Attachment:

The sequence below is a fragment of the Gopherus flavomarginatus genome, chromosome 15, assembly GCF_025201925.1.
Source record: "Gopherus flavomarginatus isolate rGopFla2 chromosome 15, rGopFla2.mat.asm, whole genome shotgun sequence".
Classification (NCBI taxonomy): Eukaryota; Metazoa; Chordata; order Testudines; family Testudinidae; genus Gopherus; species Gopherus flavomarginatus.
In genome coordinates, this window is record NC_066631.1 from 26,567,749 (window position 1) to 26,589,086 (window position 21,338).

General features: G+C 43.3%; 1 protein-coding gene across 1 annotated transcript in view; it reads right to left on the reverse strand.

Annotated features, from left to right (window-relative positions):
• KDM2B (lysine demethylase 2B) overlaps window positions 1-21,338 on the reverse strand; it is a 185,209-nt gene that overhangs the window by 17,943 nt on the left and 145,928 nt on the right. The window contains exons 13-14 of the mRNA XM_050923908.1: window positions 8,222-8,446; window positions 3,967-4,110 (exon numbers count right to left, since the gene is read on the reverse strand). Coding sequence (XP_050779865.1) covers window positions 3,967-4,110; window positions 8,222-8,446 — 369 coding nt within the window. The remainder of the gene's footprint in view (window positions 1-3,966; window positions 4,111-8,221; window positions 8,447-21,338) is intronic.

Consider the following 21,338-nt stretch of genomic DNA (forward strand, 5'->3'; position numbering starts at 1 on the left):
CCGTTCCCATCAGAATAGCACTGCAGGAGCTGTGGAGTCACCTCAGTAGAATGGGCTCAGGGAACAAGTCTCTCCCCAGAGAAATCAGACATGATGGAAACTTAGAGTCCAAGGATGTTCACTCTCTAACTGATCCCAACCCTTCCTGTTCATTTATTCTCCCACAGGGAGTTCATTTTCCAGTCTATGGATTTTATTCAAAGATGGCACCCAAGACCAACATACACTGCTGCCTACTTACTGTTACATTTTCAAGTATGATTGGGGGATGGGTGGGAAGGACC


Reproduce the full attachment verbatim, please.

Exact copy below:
The sequence below is a fragment of the Gopherus flavomarginatus genome, chromosome 15, assembly GCF_025201925.1.
Source record: "Gopherus flavomarginatus isolate rGopFla2 chromosome 15, rGopFla2.mat.asm, whole genome shotgun sequence".
Classification (NCBI taxonomy): Eukaryota; Metazoa; Chordata; order Testudines; family Testudinidae; genus Gopherus; species Gopherus flavomarginatus.
In genome coordinates, this window is record NC_066631.1 from 26,567,749 (window position 1) to 26,589,086 (window position 21,338).

General features: G+C 43.3%; 1 protein-coding gene across 1 annotated transcript in view; it reads right to left on the reverse strand.

Annotated features, from left to right (window-relative positions):
• KDM2B (lysine demethylase 2B) overlaps window positions 1-21,338 on the reverse strand; it is a 185,209-nt gene that overhangs the window by 17,943 nt on the left and 145,928 nt on the right. The window contains exons 13-14 of the mRNA XM_050923908.1: window positions 8,222-8,446; window positions 3,967-4,110 (exon numbers count right to left, since the gene is read on the reverse strand). Coding sequence (XP_050779865.1) covers window positions 3,967-4,110; window positions 8,222-8,446 — 369 coding nt within the window. The remainder of the gene's footprint in view (window positions 1-3,966; window positions 4,111-8,221; window positions 8,447-21,338) is intronic.

Consider the following 21,338-nt stretch of genomic DNA (forward strand, 5'->3'; position numbering starts at 1 on the left):
CCGTTCCCATCAGAATAGCACTGCAGGAGCTGTGGAGTCACCTCAGTAGAATGGGCTCAGGGAACAAGTCTCTCCCCAGAGAAATCAGACATGATGGAAACTTAGAGTCCAAGGATGTTCACTCTCTAACTGATCCCAACCCTTCCTGTTCATTTATTCTCCCACAGGGAGTTCATTTTCCAGTCTATGGATTTTATTCAAAGATGGCACCCAAGACCAACATACACTGCTGCCTACTTACTGTTACATTTTCAAGTATGATTGGGGGATGGGTGGGAAGGACC